Review: Silence


SilenceShusaku Endo. New York: Taplinger, 1999 (Link is to an in-print edition from a different publisher).

Summary: Endo’s classic novel set in seventeenth century Japan during the persecution of Christian missionaries and converts.

This summer, I reviewed Makoto Fujimura’s Silence and Beautya reflection on Japanese novelist Shusaku Endo’s Silence, the history of Christian mission in Japan, and the challenge in the present day of bringing brokenness and beauty together in a message of hope. Reading Fujimura, and learning of Martin Scorsese’s upcoming release over the Christmas holidays of a film version of Silence, I decided to re-read this work, which I first encountered about fifteen years ago.

The novel is set in seventeenth century Japan. After a period of successful expansion under Francis Xavier, the church and Christian missions came under a period of severe persecution that nearly eradicated Christianity in Japan. The novel begins with reports that one of the Portuguese leaders of the mission for over 20 years, Father Ferreira, has apostatized, renouncing his faith. Two priests of his order, Rodrigues and Garrpe determine to try to enter Japan through Macao, and attempt to discover the truth about Ferreira as well as continue the missionary work. They work with a man, Kichijiro, who seems to have inside knowledge of Christian communities, even though he claims not to be (any longer) a Christian. Both priests are eventually betrayed as are the communities within which they work, bringing Rodrigues face to face both with Inoue, the feared governor of Nagasaki, and the apostate Ferreira. While Rodrigues alternates between isolation and interviews with these two men, indigenous Christians (and Garrpe) are persecuted and martyred, some before Rodrigues eyes. He learns that to save them, he must apostatize, stepping on a fumi-e, an image of Christ.

The novel explores the question of denying or renouncing Christ. We see two missionaries, at great sacrifice and personal risk, make the perilous sea journey from Portugal to Japan, then living underground on the island, finally taking flight, and being captured. There is a period where they think they will avoid capture and experience great satisfaction in their work. Then we have their encounters with Kichijiro, who continues to turn up throughout the book, repeatedly apostatizing, and then coming to confess and seek absolution. He comments that at another time, he would have made an exemplary Christian. It poses the question for many of us as well, are we ‘good Christians’ simply because of the time in which we live? And for Rodrigues, the question comes whether to deny Christ to save the lives of others, or to remain faithful, and let them die martyrs.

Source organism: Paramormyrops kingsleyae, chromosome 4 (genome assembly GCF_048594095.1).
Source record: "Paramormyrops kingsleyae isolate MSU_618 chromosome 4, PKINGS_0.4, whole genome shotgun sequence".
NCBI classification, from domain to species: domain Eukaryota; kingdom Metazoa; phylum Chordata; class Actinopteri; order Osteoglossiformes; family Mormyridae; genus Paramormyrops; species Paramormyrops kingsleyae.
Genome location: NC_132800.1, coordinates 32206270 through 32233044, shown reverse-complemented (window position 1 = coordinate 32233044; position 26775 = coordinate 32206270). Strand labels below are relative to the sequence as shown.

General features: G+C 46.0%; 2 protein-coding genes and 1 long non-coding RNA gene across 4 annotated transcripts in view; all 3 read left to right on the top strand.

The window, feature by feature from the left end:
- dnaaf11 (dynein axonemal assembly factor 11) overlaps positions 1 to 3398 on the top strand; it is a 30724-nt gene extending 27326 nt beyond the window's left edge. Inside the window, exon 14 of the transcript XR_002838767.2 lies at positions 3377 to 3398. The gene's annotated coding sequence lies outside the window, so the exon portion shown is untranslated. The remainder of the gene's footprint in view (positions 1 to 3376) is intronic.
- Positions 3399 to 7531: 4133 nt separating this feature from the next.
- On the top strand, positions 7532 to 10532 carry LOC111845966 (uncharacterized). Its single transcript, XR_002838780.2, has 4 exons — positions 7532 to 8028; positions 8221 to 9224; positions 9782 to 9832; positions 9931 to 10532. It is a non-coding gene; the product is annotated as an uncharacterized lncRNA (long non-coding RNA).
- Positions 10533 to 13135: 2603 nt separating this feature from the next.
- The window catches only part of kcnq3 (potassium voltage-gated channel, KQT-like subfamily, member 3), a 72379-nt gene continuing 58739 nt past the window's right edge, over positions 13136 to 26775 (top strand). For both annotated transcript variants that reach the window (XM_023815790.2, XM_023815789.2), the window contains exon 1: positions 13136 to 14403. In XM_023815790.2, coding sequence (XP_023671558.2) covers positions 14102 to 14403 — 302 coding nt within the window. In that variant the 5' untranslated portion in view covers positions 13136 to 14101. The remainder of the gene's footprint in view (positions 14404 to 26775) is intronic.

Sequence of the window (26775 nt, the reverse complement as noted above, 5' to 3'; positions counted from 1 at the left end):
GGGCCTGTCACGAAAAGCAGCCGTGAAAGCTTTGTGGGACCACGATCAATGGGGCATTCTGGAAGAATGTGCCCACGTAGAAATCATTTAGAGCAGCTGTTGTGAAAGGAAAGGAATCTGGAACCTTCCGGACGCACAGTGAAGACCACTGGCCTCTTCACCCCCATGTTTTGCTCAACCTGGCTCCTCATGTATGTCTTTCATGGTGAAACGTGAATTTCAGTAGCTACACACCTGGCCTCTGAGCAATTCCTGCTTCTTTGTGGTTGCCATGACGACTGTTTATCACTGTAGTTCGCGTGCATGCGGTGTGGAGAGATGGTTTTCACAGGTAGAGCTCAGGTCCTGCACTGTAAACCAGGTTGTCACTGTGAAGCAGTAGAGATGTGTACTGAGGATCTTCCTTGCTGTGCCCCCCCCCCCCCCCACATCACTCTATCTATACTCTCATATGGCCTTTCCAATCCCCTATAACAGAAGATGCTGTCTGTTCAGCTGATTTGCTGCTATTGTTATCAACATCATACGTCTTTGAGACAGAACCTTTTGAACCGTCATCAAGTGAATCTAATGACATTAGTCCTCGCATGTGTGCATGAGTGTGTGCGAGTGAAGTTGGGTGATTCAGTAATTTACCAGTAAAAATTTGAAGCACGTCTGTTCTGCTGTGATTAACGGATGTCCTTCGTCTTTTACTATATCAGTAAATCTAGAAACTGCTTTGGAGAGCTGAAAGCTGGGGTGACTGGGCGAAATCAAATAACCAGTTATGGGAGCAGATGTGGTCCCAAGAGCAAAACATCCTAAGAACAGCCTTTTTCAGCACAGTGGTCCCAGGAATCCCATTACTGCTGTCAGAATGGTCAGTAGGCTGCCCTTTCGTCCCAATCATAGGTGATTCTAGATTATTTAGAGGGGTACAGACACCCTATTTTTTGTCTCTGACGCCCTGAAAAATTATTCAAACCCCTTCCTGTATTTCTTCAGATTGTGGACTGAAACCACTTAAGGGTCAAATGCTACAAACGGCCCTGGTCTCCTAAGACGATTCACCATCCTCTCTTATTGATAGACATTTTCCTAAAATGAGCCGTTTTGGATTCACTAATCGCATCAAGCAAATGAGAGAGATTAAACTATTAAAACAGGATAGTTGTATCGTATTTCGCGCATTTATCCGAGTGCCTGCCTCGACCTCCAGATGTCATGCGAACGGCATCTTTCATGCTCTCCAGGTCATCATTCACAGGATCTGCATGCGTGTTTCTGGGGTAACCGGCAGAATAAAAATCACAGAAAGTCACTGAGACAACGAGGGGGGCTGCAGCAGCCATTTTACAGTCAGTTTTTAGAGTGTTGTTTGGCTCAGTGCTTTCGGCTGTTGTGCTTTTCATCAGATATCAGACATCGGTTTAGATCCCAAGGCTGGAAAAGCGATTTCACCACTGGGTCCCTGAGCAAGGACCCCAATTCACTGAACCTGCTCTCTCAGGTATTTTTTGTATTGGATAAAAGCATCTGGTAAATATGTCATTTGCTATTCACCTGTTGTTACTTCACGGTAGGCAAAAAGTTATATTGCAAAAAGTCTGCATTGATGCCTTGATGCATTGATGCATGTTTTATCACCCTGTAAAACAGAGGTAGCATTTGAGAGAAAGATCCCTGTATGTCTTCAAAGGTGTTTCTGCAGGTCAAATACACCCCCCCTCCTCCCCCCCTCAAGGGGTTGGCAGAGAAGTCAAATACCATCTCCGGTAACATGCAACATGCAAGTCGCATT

Perhaps a more profound question is the silence of God through this persecution. Why does God neither save the Japanese people nor rescue Rodrigues? Silence recurs throughout the book and poses the question of what it means to believe and act in faith in the times of God’s silence.

Finally, the question is raised in the debates between Rodrigues and both Inoue and Ferreira as to the legitimacy of cross-cultural mission. Which is more powerful, the transcendent truth Rodrigues brings, or the “swamp” which Ferreira says is Japan, where Christian teaching is syncretistically compromised in the minds of even professing believers?

Rodrigues faces all of these challenges. What we are given in the novel are not “answers” to the challenges but an exploration of whether one can continue in faith, and what that might look like, in the face of these daunting challenges. Reading Endo leaves us, especially those of us who claim belief in Christ, with searching questions of what that means when we are stripped of the supports we often enjoy that buttress our faith.

From what I understand, Scorsese’s film has been over two decades in the making, and perhaps one he considers his most important. I can venture that it won’t be light fare, not one to go to if you are looking for light holiday entertainment. Reading Silence, perhaps with a group of friends, as I did, may prepare you to enter more deeply into the questions I am sure the film will raise. They are not easy questions, but then, do we want an “easy” faith?

4 thoughts on “Review: Silence

  1. Aside from good, perhaps even great, writing and directing involving both books and the movie, and your thoughtful reviewing, I find it sad that I am reading this on Reformation Day when the subjects are Jesuits, and not Christians at all. It may be argued that no group has promoted and spread the damnable errors and fatal heresies of the Romanist cult more than the Jesuits. Historically, the Jesuits, led by their founder Ignatius Loyola, were rabidly opposed to the Protestant Reformation, and were major players in the Counter-Reformation. Doctrinally, the behavior of one of the characters in the book that you mention in your review, Kichijiro, is a consistent byproduct of Romanist teaching generally, and the Jesuit teaching of casuistry specifically. The debate mentioned between the Jesuits about the swamp of syncretism in Japan seems laughable given the extent of syncretism found where ever Jesuit missions have gone throughout the world. I see great danger in presenting them as heroes, tragic heroes, and martyrs given their adherence to doctrines of demons and idolatry, and their assault on the Gospel and the glory of Christ alone, all of which continues unabated in our times.


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